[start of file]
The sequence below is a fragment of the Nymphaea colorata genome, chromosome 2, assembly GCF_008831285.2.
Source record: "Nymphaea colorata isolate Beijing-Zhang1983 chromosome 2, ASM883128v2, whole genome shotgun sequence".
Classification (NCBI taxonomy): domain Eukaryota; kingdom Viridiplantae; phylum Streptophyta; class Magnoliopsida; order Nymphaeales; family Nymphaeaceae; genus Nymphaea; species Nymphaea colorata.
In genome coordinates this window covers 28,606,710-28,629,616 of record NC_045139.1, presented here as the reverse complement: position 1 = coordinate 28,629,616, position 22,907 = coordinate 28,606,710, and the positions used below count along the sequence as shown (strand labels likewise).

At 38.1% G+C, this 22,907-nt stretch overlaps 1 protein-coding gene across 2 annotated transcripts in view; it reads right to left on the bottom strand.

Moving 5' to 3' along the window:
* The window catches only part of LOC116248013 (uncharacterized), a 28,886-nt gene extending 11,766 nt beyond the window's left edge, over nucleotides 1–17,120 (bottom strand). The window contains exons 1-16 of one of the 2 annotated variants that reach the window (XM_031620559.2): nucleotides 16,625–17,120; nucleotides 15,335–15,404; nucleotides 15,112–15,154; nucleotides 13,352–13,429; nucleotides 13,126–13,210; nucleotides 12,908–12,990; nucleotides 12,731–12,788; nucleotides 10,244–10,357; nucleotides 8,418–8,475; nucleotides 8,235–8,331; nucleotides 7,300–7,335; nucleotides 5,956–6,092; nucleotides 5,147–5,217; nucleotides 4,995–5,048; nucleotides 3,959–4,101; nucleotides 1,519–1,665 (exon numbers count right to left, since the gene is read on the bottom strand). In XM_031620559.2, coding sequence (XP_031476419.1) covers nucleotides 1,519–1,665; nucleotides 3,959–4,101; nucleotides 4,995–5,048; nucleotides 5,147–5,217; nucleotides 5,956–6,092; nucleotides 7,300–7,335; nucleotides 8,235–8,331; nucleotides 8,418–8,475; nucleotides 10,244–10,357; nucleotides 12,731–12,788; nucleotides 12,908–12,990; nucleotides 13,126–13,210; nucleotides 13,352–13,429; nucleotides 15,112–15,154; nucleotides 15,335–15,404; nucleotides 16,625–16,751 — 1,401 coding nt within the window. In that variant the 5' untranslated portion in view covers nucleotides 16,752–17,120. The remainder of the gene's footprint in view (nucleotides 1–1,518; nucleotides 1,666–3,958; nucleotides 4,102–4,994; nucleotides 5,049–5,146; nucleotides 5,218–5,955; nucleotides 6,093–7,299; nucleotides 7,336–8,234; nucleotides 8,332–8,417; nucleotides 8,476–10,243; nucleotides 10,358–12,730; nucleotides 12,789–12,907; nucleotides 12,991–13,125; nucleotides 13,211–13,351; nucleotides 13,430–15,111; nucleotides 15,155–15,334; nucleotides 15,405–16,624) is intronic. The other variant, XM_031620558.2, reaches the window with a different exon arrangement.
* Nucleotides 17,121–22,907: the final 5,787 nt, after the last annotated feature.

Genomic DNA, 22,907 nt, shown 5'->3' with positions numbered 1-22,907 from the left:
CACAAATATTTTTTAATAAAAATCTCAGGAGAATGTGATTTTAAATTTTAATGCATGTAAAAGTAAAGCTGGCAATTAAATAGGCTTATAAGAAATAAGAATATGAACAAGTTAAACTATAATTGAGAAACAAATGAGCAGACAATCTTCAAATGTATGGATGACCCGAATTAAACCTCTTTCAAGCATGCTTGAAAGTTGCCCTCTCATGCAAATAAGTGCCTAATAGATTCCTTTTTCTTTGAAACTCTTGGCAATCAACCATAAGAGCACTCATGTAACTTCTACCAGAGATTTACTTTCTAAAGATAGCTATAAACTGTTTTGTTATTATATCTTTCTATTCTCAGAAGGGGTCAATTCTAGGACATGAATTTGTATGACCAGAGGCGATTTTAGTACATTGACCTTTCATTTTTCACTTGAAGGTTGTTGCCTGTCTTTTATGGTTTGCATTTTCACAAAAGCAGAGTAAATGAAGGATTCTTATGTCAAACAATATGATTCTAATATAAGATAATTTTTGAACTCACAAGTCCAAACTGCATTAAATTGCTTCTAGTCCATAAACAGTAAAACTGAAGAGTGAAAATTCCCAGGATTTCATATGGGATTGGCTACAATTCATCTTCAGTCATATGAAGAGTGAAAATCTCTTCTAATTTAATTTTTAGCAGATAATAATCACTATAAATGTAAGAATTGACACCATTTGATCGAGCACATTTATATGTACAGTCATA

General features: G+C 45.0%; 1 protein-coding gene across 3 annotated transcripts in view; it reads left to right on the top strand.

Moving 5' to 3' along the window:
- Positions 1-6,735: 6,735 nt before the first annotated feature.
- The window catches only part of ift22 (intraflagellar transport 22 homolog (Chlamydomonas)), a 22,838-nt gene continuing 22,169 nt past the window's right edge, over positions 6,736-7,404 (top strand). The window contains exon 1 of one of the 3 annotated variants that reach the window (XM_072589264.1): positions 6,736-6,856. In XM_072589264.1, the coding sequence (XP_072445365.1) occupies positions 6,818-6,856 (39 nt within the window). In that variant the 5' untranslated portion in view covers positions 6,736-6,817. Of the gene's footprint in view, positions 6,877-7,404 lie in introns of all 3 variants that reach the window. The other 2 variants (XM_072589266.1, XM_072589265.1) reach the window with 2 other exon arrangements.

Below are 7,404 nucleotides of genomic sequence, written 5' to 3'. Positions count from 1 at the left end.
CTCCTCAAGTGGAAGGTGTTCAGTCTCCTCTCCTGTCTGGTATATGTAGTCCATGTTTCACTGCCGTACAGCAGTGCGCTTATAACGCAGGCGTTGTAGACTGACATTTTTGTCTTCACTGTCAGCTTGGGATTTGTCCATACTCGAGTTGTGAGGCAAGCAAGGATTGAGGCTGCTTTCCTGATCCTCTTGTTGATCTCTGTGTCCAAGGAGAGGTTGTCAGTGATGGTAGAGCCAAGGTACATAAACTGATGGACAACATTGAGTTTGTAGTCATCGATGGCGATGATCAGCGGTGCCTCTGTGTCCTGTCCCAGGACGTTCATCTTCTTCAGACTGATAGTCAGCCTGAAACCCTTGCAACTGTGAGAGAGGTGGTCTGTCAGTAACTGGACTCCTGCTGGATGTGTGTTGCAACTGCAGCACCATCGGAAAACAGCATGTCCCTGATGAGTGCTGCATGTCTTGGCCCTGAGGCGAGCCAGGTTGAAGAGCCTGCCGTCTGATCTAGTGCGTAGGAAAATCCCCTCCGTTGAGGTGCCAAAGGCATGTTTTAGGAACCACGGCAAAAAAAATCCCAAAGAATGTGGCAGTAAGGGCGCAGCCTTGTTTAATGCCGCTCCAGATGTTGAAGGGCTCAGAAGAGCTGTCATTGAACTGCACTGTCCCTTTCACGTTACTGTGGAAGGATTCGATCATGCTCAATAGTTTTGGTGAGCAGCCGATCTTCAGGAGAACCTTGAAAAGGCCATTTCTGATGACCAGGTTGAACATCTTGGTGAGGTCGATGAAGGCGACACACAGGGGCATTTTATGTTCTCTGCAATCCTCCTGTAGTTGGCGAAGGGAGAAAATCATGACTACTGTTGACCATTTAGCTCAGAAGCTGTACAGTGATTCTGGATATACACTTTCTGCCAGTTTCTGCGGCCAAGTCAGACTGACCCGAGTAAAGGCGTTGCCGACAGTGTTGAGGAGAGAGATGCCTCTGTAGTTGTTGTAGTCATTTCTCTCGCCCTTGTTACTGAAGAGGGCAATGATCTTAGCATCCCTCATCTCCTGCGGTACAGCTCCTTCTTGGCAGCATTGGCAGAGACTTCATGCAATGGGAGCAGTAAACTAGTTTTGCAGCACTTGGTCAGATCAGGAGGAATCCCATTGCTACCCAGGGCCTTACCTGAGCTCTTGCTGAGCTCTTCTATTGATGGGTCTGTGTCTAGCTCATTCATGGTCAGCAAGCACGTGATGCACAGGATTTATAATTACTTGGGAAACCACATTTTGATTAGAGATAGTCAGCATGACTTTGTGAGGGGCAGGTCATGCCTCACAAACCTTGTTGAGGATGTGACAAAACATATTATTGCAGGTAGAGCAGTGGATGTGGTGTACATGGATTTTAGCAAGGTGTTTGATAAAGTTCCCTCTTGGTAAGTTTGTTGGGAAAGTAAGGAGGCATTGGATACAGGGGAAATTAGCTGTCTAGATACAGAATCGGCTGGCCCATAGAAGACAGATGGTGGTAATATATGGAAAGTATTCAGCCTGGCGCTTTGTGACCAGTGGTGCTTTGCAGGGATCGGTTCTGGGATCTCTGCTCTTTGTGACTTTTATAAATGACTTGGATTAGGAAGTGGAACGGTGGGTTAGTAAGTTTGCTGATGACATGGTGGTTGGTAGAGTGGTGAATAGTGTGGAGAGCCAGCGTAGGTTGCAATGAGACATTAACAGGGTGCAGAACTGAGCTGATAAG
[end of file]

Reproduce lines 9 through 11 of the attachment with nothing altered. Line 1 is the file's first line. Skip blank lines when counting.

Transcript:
Genomic DNA, 22,907 nt, shown 5'->3' with positions numbered 1-22,907 from the left:
CACAAATATTTTTTAATAAAAATCTCAGGAGAATGTGATTTTAAATTTTAATGCATGTAAAAGTAAAGCTGGCAATTAAATAGGCTTATAAGAAATAAGAATATGAACAAGTTAAACTATAATTGAGAAACAAATGAGCAGACAATCTTCAAATGTATGGATGACCCGAATTAAACCTCTTTCAAGCATGCTTGAAAGTTGCCCTCTCATGCAAATAAGTGCCTAATAGATTCCTTTTTCTTTGAAACTCTTGGCAATCAACCATAAGAGCACTCATGTAACTTCTACCAGAGATTTACTTTCTAAAGATAGCTATAAACTGTTTTGTTATTATATCTTTCTATTCTCAGAAGGGGTCAATTCTAGGACATGAATTTGTATGACCAGAGGCGATTTTAGTACATTGACCTTTCATTTTTCACTTGAAGGTTGTTGCCTGTCTTTTATGGTTTGCATTTTCACAAAAGCAGAGTAAATGAAGGATTCTTATGTCAAACAATATGATTCTAATATAAGATAATTTTTGAACTCACAAGTCCAAACTGCATTAAATTGCTTCTAGTCCATAAACAGTAAAACTGAAGAGTGAAAATTCCCAGGATTTCATATGGGATTGGCTACAATTCATCTTCAGTCATATGAAGAGTGAAAATCTCTTCTAATTTAATTTTTAGCAGATAATAATCACTATAAATGTAAGAATTGACACCATTTGATCGAGCACATTTATATGTACAGTCATA

General features: G+C 45.0%; 1 protein-coding gene across 3 annotated transcripts in view; it reads left to right on the top strand.